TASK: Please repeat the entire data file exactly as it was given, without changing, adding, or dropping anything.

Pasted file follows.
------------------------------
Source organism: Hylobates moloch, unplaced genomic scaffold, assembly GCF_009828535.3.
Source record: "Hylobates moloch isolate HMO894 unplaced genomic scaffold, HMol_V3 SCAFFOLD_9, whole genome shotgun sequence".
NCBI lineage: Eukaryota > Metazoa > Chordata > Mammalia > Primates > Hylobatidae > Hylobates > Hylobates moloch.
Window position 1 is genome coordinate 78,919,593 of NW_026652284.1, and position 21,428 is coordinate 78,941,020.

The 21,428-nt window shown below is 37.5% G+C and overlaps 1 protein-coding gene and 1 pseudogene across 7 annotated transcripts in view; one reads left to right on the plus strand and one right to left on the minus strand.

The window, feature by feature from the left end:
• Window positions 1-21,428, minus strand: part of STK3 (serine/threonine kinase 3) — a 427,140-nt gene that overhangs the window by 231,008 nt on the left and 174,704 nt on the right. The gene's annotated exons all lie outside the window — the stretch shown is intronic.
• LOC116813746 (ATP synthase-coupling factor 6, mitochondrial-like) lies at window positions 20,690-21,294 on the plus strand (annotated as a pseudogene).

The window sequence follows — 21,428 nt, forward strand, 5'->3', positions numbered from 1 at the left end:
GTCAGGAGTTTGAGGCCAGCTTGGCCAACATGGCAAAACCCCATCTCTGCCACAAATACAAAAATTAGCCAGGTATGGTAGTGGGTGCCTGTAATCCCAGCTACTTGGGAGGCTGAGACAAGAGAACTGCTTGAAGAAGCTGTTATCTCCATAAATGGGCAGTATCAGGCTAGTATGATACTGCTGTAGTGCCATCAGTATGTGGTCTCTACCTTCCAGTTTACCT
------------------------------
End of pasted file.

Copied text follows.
Source organism: Hylobates moloch, unplaced genomic scaffold, assembly GCF_009828535.3.
Source record: "Hylobates moloch isolate HMO894 unplaced genomic scaffold, HMol_V3 SCAFFOLD_9, whole genome shotgun sequence".
NCBI lineage: Eukaryota > Metazoa > Chordata > Mammalia > Primates > Hylobatidae > Hylobates > Hylobates moloch.
Window position 1 is genome coordinate 78,919,593 of NW_026652284.1, and position 21,428 is coordinate 78,941,020.

The 21,428-nt window shown below is 37.5% G+C and overlaps 1 protein-coding gene and 1 pseudogene across 7 annotated transcripts in view; one reads left to right on the plus strand and one right to left on the minus strand.

The window, feature by feature from the left end:
• Window positions 1-21,428, minus strand: part of STK3 (serine/threonine kinase 3) — a 427,140-nt gene that overhangs the window by 231,008 nt on the left and 174,704 nt on the right. The gene's annotated exons all lie outside the window — the stretch shown is intronic.
• LOC116813746 (ATP synthase-coupling factor 6, mitochondrial-like) lies at window positions 20,690-21,294 on the plus strand (annotated as a pseudogene).

The window sequence follows — 21,428 nt, forward strand, 5'->3', positions numbered from 1 at the left end:
GTCAGGAGTTTGAGGCCAGCTTGGCCAACATGGCAAAACCCCATCTCTGCCACAAATACAAAAATTAGCCAGGTATGGTAGTGGGTGCCTGTAATCCCAGCTACTTGGGAGGCTGAGACAAGAGAACTGCTTGAAGAAGCTGTTATCTCCATAAATGGGCAGTATCAGGCTAGTATGATACTGCTGTAGTGCCATCAGTATGTGGTCTCTACCTTCCAGTTTACCT